# Force exerted by M1 on M2 problem

• JSmithDawg
In summary, the conversation discusses the forces exerted by two masses, M1 and M2, on each other. According to Newton's 3rd law, the forces come in pairs and are equal in magnitude but opposite in direction. To solve the problem, it is suggested to consider the two masses as a system and use F=ma to find the acceleration. Then, separate free body diagrams for M1 and M2 can be drawn to determine the magnitude of the force between the two masses.

## Homework Statement

The illustration is not drawn to scale. M2 = 4 kg and M1=20kg. They're both on a frictionless surface. A 36N constant force is applied to M2. What's the force exerted by m1 on m2?

F=ma

## The Attempt at a Solution

According to Newton's 3rd law, forces come in pairs. If there's 36N of force exerted on M2, the block should move and transfer the force onto M1. Since the surface is frictionless, I don't have to worry about any force being lost due to friction. Thus, 36N of force should be exerted onto M2 by M1. However, I know my logic is wrong, since the online quiz told me that the correct answer is 30N. How do I correctly approach this problem?

JSmithDawg said:
According to Newton's 3rd law, forces come in pairs.
Yes, but as action and reaction. You can use that to determine the relationship between the forces the two masses exert on each other.
Consider the acceleration of the system. What force therefore acts on m1?

Since M1 and M2 move together, if a force of 36 N is applied to them, what is their acceleration?

Chet

Hi JSmithDawg.:)
Consider m1 and m2 as a system and find the acceleration of the system by using F=ma ,as Chestermiller said. Then draw free body diagrams of m1 and m2 separately. Can you find the magnitude of force acting on m1 due to m2? What is the relation between the acting on m1 by m2 and force acting on m2 by m1?

Your logic is partially correct. According to Newton's 3rd law, the force exerted by M1 on M2 will be equal in magnitude but opposite in direction to the force exerted by M2 on M1. This means that the force exerted by M1 on M2 will also be 36N, but in the opposite direction.

To understand why the correct answer is 30N, we need to consider the forces acting on each block separately. Since M2 is being pushed with a constant force of 36N, it will have an acceleration of 9 m/s^2 (F=ma, 36N=4kg*9m/s^2). This means that M2 will have a net force of 36N acting on it in the direction of the applied force.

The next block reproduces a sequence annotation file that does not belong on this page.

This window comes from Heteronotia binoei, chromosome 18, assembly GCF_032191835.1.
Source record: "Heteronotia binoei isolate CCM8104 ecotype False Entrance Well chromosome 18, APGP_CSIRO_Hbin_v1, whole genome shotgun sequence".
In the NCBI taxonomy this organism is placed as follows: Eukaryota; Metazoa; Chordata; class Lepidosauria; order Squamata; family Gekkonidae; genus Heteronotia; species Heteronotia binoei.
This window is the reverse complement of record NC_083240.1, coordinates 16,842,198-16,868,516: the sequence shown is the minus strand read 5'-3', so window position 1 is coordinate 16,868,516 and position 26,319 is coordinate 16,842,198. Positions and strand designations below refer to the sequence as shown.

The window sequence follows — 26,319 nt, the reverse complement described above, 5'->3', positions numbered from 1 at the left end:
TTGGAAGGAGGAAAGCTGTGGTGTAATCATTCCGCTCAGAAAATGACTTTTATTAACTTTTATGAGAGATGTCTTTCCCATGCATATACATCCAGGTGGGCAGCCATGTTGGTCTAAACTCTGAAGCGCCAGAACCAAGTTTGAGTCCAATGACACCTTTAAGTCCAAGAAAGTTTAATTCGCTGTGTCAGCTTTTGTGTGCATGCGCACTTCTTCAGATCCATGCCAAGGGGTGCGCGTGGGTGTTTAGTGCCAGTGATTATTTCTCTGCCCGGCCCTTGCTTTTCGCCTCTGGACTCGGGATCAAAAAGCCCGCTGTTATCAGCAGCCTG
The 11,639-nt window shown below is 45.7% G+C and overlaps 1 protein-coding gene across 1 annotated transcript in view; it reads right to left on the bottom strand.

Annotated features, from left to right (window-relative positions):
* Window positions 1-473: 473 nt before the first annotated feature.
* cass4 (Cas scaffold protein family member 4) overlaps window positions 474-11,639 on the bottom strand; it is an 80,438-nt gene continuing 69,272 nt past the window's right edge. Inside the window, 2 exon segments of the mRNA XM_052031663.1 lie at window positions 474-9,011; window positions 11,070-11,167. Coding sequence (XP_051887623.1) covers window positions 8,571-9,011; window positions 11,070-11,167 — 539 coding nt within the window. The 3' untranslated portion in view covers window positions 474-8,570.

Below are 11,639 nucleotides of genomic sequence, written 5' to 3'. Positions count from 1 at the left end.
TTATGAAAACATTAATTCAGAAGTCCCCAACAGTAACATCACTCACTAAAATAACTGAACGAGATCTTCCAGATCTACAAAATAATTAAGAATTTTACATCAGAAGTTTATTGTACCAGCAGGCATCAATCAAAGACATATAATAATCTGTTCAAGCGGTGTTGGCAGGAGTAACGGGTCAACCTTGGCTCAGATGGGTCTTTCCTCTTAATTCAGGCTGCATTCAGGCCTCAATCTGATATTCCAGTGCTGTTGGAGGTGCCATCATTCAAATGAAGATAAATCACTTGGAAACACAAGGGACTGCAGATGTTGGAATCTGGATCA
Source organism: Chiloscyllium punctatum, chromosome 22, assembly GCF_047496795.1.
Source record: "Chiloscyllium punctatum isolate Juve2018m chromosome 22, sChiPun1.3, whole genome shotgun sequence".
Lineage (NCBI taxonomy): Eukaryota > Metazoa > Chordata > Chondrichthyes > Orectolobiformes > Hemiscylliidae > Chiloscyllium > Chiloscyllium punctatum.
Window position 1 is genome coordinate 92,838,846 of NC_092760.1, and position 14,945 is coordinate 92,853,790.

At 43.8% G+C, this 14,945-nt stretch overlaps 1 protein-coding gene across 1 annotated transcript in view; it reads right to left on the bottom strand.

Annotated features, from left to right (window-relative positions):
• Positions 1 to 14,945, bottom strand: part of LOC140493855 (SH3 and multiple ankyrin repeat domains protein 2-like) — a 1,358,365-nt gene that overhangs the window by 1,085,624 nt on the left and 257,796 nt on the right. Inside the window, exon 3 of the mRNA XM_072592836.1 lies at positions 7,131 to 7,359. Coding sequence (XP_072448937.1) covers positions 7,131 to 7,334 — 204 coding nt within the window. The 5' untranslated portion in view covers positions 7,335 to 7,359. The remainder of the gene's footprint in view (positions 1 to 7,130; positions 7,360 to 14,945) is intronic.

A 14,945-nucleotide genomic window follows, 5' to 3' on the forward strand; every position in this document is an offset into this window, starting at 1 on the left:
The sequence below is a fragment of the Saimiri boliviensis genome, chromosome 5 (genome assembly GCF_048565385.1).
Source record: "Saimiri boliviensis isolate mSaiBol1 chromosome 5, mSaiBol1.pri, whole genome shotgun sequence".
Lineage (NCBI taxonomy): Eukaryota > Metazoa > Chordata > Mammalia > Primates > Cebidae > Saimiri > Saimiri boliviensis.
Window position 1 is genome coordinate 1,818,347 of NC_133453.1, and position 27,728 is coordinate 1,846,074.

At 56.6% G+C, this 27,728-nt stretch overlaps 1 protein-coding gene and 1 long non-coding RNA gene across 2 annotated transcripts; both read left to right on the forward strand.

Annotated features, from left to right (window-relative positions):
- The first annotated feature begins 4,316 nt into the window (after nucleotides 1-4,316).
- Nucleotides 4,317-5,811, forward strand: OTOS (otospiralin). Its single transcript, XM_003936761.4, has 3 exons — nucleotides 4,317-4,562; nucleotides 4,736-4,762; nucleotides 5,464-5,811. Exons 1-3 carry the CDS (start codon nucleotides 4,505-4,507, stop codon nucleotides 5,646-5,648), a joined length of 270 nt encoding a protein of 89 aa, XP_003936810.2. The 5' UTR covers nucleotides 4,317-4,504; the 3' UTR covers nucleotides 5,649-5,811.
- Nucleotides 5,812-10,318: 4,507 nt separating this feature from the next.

On the other hand, M1 is not being pushed or pulled by any external forces, so its net force is 0N. However, it is in contact with M2 and thus experiences a reaction force from M2 of 36N (equal in magnitude but opposite in direction). This means that M1 has a force of 36N acting on it in the direction opposite to the applied force on M2.

Now, since M1 has a mass of 20kg, its acceleration will be 1.8 m/s^2 (F=ma, 36N=20kg*1.8m/s^2). This means that M1 will be pushing on M2 with a force of 36N in the opposite direction of the applied force, but due to its lower acceleration, this force will have a magnitude of 1.8 m/s^2. Therefore, the force exerted by M1 on M2 is 30N (36N-1.8N).

In summary, the force exerted by M1 on M2 is 30N because M1 is pushing on M2 with a force of 36N, but due to its lower acceleration, the force has a magnitude of 1.8N less than the applied force on M2.

## 1. What is the formula for calculating the force exerted by M1 on M2 in this problem?

The formula for calculating the force exerted by M1 on M2 in this problem is F = G * (M1 * M2) / r^2, where G is the gravitational constant, M1 and M2 are the masses of the objects, and r is the distance between them.

## 2. How do I determine the direction of the force in this problem?

The force exerted by M1 on M2 will always be in the direction of the line connecting the two objects. This means that if M1 and M2 are both positive masses, the force will be attractive (towards each other), while if one of the masses is negative, the force will be repulsive (away from each other).

## 3. Can I use this formula for calculating the force between any two objects?

No, this formula specifically applies to the force exerted by two point masses on each other due to gravity. It cannot be used for other types of forces or for objects with non-negligible sizes.

## 4. How does the force exerted by M1 on M2 change if the distance between them is doubled?

If the distance between M1 and M2 is doubled, the force exerted by M1 on M2 will decrease by a factor of 4. This is because the force is inversely proportional to the square of the distance between the objects (F ∝ 1/r^2).

## 5. Is the force exerted by M1 on M2 affected by the masses of other nearby objects?

No, the force exerted by M1 on M2 is only affected by the masses of M1 and M2 themselves. The presence of other objects nearby will not have an impact on this force.